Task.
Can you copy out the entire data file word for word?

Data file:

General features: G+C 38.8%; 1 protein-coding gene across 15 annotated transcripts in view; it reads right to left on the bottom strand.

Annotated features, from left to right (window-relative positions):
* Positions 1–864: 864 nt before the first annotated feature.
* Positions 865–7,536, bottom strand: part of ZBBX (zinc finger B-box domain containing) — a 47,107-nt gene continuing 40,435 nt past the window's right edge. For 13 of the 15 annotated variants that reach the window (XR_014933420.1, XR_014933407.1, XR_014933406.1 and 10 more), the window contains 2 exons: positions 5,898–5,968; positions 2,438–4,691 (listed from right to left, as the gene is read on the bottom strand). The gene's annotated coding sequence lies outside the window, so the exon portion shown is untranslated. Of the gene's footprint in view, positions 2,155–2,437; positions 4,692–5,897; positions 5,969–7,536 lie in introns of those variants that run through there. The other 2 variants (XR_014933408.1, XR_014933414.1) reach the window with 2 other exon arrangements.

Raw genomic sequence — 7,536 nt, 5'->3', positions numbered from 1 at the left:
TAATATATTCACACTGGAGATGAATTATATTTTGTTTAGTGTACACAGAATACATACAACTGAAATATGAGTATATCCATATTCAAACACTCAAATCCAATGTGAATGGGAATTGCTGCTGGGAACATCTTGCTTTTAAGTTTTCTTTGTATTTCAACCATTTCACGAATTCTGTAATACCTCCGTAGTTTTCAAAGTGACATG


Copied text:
General features: G+C 38.8%; 1 protein-coding gene across 15 annotated transcripts in view; it reads right to left on the bottom strand.

Annotated features, from left to right (window-relative positions):
* Positions 1–864: 864 nt before the first annotated feature.
* Positions 865–7,536, bottom strand: part of ZBBX (zinc finger B-box domain containing) — a 47,107-nt gene continuing 40,435 nt past the window's right edge. For 13 of the 15 annotated variants that reach the window (XR_014933420.1, XR_014933407.1, XR_014933406.1 and 10 more), the window contains 2 exons: positions 5,898–5,968; positions 2,438–4,691 (listed from right to left, as the gene is read on the bottom strand). The gene's annotated coding sequence lies outside the window, so the exon portion shown is untranslated. Of the gene's footprint in view, positions 2,155–2,437; positions 4,692–5,897; positions 5,969–7,536 lie in introns of those variants that run through there. The other 2 variants (XR_014933408.1, XR_014933414.1) reach the window with 2 other exon arrangements.

Raw genomic sequence — 7,536 nt, 5'->3', positions numbered from 1 at the left:
TAATATATTCACACTGGAGATGAATTATATTTTGTTTAGTGTACACAGAATACATACAACTGAAATATGAGTATATCCATATTCAAACACTCAAATCCAATGTGAATGGGAATTGCTGCTGGGAACATCTTGCTTTTAAGTTTTCTTTGTATTTCAACCATTTCACGAATTCTGTAATACCTCCGTAGTTTTCAAAGTGACATG